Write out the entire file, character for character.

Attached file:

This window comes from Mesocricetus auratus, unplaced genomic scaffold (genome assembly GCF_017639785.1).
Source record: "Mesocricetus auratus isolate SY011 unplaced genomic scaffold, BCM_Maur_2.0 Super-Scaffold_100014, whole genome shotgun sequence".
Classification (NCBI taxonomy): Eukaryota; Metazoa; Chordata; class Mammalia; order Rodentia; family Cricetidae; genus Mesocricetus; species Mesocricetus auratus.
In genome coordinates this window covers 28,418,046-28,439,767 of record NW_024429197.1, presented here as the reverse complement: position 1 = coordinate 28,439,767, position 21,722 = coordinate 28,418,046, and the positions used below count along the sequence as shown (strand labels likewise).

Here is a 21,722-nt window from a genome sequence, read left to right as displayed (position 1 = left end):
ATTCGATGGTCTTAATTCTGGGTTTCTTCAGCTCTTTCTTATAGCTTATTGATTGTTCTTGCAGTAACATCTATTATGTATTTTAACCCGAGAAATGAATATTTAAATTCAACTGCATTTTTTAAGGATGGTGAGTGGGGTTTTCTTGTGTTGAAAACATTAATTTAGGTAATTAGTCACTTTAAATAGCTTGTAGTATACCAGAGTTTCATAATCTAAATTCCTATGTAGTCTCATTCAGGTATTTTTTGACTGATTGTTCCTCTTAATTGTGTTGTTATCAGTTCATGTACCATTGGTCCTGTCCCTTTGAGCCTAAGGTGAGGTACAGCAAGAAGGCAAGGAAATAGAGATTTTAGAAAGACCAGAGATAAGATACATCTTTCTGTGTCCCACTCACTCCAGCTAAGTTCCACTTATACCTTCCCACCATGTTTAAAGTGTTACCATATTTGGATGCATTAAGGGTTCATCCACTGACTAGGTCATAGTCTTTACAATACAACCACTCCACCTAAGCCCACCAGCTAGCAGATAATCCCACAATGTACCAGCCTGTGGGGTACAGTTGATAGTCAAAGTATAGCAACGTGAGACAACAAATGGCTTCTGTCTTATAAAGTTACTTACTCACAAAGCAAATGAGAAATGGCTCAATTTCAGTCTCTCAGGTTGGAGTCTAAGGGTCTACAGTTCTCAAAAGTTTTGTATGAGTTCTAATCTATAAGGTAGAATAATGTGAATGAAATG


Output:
This window comes from Mesocricetus auratus, unplaced genomic scaffold (genome assembly GCF_017639785.1).
Source record: "Mesocricetus auratus isolate SY011 unplaced genomic scaffold, BCM_Maur_2.0 Super-Scaffold_100014, whole genome shotgun sequence".
Classification (NCBI taxonomy): Eukaryota; Metazoa; Chordata; class Mammalia; order Rodentia; family Cricetidae; genus Mesocricetus; species Mesocricetus auratus.
In genome coordinates this window covers 28,418,046-28,439,767 of record NW_024429197.1, presented here as the reverse complement: position 1 = coordinate 28,439,767, position 21,722 = coordinate 28,418,046, and the positions used below count along the sequence as shown (strand labels likewise).

Here is a 21,722-nt window from a genome sequence, read left to right as displayed (position 1 = left end):
ATTCGATGGTCTTAATTCTGGGTTTCTTCAGCTCTTTCTTATAGCTTATTGATTGTTCTTGCAGTAACATCTATTATGTATTTTAACCCGAGAAATGAATATTTAAATTCAACTGCATTTTTTAAGGATGGTGAGTGGGGTTTTCTTGTGTTGAAAACATTAATTTAGGTAATTAGTCACTTTAAATAGCTTGTAGTATACCAGAGTTTCATAATCTAAATTCCTATGTAGTCTCATTCAGGTATTTTTTGACTGATTGTTCCTCTTAATTGTGTTGTTATCAGTTCATGTACCATTGGTCCTGTCCCTTTGAGCCTAAGGTGAGGTACAGCAAGAAGGCAAGGAAATAGAGATTTTAGAAAGACCAGAGATAAGATACATCTTTCTGTGTCCCACTCACTCCAGCTAAGTTCCACTTATACCTTCCCACCATGTTTAAAGTGTTACCATATTTGGATGCATTAAGGGTTCATCCACTGACTAGGTCATAGTCTTTACAATACAACCACTCCACCTAAGCCCACCAGCTAGCAGATAATCCCACAATGTACCAGCCTGTGGGGTACAGTTGATAGTCAAAGTATAGCAACGTGAGACAACAAATGGCTTCTGTCTTATAAAGTTACTTACTCACAAAGCAAATGAGAAATGGCTCAATTTCAGTCTCTCAGGTTGGAGTCTAAGGGTCTACAGTTCTCAAAAGTTTTGTATGAGTTCTAATCTATAAGGTAGAATAATGTGAATGAAATG